Smallest Animals in the Ocean

The ocean is filled with all manner of weird and wonderful creatures.

Often it is the enormous monsters that capture the minds and imaginations of filmmakers and writers. And for good reason! Whales, sharks, and giant squid are awe inspiring creatures. 

However, the ocean is also home to tiny animals. Some are so small we struggle to see them with the naked eye. Even divers who get in amongst these animals miss them.

Smallest Animals in the Ocean

The ocean is filled with all manner of weird and wonderful creatures. Often it is the enormous monsters that capture the minds and imaginations of filmmakers and writers. And for good reason! Whales, sharks, and giant squid are awe inspiring creatures. 

However, the ocean is also home to tiny animals. Some are so small we struggle to see them with the naked eye. Even divers who get in amongst these animals miss them.

Dwarf Lantern Shark

You might be shocked to see a shark on a list of small ocean creatures. However, the dwarf lantern shark is no great white! At only 7.9 inches when fully grown, this little shark can fit in the palm of your hand. 

The dwarf lantern shark is only found off the coast of Columbia and Venezuela in the Caribbean sea. It likes to live on the continental shelves found there. 

Red Lip Blenny

Red Lip Blenny

Despite only reaching 4 inches in size, the red lip blenny is an aggressively territorial fish. They have been known to dart out of coral crests and shallow reefs to attack passing divers who stray too close.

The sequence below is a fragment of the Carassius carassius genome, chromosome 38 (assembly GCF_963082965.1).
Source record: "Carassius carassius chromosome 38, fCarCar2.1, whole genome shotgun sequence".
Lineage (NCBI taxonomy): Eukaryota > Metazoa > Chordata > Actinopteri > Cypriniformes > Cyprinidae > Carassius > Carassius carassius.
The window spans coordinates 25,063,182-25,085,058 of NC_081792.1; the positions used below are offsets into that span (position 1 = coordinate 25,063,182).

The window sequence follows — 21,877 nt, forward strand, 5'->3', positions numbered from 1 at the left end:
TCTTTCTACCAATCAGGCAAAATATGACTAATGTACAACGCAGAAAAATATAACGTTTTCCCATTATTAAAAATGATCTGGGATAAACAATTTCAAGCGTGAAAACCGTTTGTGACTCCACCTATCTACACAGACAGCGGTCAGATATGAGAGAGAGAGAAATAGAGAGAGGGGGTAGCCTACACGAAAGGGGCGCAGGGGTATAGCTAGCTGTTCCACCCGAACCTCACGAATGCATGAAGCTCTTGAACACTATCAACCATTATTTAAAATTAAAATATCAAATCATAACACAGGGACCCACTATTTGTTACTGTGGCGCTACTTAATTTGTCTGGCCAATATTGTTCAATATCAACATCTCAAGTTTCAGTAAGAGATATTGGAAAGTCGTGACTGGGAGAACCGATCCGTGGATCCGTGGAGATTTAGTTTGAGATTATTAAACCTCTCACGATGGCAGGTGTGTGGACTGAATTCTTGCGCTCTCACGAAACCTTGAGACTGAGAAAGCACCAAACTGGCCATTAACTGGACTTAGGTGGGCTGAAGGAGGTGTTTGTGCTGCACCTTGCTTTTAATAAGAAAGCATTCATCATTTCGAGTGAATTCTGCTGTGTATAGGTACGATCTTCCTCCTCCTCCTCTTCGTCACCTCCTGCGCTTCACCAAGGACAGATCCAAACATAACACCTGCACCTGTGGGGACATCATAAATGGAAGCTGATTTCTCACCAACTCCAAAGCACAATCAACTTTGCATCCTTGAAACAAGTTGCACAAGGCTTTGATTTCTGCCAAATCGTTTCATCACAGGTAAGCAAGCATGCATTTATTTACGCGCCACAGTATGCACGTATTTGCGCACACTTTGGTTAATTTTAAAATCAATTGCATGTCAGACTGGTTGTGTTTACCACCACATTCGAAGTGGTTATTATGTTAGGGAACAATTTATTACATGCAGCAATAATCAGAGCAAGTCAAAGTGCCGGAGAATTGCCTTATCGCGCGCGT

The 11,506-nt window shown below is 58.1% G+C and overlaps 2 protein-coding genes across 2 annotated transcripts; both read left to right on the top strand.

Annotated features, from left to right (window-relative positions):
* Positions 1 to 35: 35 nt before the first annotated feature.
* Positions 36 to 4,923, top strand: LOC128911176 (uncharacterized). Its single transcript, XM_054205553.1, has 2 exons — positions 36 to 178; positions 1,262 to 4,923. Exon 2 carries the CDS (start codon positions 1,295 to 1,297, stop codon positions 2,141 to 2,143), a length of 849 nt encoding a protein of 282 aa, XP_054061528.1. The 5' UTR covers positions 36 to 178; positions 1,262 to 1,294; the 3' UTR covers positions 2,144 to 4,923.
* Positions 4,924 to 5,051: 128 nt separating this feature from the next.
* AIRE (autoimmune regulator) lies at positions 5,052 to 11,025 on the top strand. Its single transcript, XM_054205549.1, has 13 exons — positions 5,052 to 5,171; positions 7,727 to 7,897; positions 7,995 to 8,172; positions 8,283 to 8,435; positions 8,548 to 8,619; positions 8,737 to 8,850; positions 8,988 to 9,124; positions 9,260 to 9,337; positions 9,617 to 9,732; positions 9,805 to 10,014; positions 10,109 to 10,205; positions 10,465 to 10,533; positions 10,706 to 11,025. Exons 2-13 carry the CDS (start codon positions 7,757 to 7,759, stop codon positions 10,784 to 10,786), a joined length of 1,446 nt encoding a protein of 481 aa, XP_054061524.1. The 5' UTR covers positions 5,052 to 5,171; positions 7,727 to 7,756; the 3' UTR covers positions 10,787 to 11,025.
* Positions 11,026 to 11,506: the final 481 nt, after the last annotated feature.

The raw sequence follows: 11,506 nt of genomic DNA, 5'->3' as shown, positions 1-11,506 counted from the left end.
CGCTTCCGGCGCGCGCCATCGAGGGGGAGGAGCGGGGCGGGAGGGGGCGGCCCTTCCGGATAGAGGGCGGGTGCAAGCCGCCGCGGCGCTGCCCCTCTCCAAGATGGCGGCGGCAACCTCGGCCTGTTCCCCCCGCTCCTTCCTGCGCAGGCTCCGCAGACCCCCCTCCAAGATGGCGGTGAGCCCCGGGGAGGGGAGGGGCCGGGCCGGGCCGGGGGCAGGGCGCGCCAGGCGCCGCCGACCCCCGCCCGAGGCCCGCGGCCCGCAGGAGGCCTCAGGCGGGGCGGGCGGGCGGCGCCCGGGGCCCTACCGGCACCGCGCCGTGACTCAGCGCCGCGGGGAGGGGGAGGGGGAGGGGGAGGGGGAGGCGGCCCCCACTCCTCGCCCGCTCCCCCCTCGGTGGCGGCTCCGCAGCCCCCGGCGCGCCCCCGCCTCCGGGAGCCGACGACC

In some countries, these fish are known as devil fish because of their two large canine teeth which they use to ward off intruders. 

Found in shallow waters of the central Atlantic ocean, these fish have been found as far apart as Angola and California. The adults live at 10-20m below the surface while eggs are laid on the ocean floor.

Acentrounura 

These are a tiny species of pygmy pipehorse. They tend to be about 2-3 inches in length when fully grown.

The pipehorse is a relative of the seahorse except it’s straighter. It looks more like a worm than a seahorse. They are absolutely adorable! 

The acentrounura is generally found in the Indian and Pacific oceans. They like to hang about near the seafloor and are pretty secretive little creatures. 

You could stare straight at them and still miss them. This is because they have superb camouflaging skills. 

Like their cousins the seahorse, the pipehorse males carry the live offspring in a special pouch along their body.  The males tend to look a bit more like seahorses because of the size of the pouch.  

Cherub Fish -2.5

Cherub Fish

The cherub fish or pygmy angelfish is a 2.5-inch little beauty. It is metallic blue with smaller patches of yellow or orange around the head. 

Native to the Gulf of Mexico and up as far as North Carolina, the Cherub fish has become a popular aquarium fish. This is due to their beautifully bright colorings and the fact that they do well in small reefs.